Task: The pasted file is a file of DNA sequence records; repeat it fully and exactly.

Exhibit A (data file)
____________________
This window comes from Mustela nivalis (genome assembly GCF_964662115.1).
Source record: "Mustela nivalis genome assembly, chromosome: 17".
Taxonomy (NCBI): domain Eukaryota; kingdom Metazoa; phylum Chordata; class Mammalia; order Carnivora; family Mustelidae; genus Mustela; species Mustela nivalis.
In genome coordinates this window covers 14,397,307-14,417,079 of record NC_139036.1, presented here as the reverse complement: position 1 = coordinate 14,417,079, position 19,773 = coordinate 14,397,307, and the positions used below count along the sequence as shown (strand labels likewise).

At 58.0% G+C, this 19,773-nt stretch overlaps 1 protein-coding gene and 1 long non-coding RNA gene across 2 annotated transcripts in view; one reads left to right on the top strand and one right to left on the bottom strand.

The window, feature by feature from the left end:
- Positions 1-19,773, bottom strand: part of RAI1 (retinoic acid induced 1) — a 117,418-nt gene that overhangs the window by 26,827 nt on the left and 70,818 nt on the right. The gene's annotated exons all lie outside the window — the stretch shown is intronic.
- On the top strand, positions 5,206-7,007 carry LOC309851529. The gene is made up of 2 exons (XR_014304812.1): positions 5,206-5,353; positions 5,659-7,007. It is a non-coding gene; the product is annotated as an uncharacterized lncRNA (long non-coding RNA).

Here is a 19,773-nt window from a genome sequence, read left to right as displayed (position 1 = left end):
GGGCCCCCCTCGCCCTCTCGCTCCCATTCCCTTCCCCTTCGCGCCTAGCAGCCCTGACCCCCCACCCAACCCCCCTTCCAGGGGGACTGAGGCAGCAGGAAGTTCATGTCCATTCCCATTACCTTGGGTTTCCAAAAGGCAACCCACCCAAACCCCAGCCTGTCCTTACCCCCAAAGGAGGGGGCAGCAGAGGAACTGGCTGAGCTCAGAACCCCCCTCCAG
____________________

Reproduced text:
This window comes from Mustela nivalis (genome assembly GCF_964662115.1).
Source record: "Mustela nivalis genome assembly, chromosome: 17".
Taxonomy (NCBI): domain Eukaryota; kingdom Metazoa; phylum Chordata; class Mammalia; order Carnivora; family Mustelidae; genus Mustela; species Mustela nivalis.
In genome coordinates this window covers 14,397,307-14,417,079 of record NC_139036.1, presented here as the reverse complement: position 1 = coordinate 14,417,079, position 19,773 = coordinate 14,397,307, and the positions used below count along the sequence as shown (strand labels likewise).

At 58.0% G+C, this 19,773-nt stretch overlaps 1 protein-coding gene and 1 long non-coding RNA gene across 2 annotated transcripts in view; one reads left to right on the top strand and one right to left on the bottom strand.

The window, feature by feature from the left end:
- Positions 1-19,773, bottom strand: part of RAI1 (retinoic acid induced 1) — a 117,418-nt gene that overhangs the window by 26,827 nt on the left and 70,818 nt on the right. The gene's annotated exons all lie outside the window — the stretch shown is intronic.
- On the top strand, positions 5,206-7,007 carry LOC309851529. The gene is made up of 2 exons (XR_014304812.1): positions 5,206-5,353; positions 5,659-7,007. It is a non-coding gene; the product is annotated as an uncharacterized lncRNA (long non-coding RNA).

Here is a 19,773-nt window from a genome sequence, read left to right as displayed (position 1 = left end):
GGGCCCCCCTCGCCCTCTCGCTCCCATTCCCTTCCCCTTCGCGCCTAGCAGCCCTGACCCCCCACCCAACCCCCCTTCCAGGGGGACTGAGGCAGCAGGAAGTTCATGTCCATTCCCATTACCTTGGGTTTCCAAAAGGCAACCCACCCAAACCCCAGCCTGTCCTTACCCCCAAAGGAGGGGGCAGCAGAGGAACTGGCTGAGCTCAGAACCCCCCTCCAG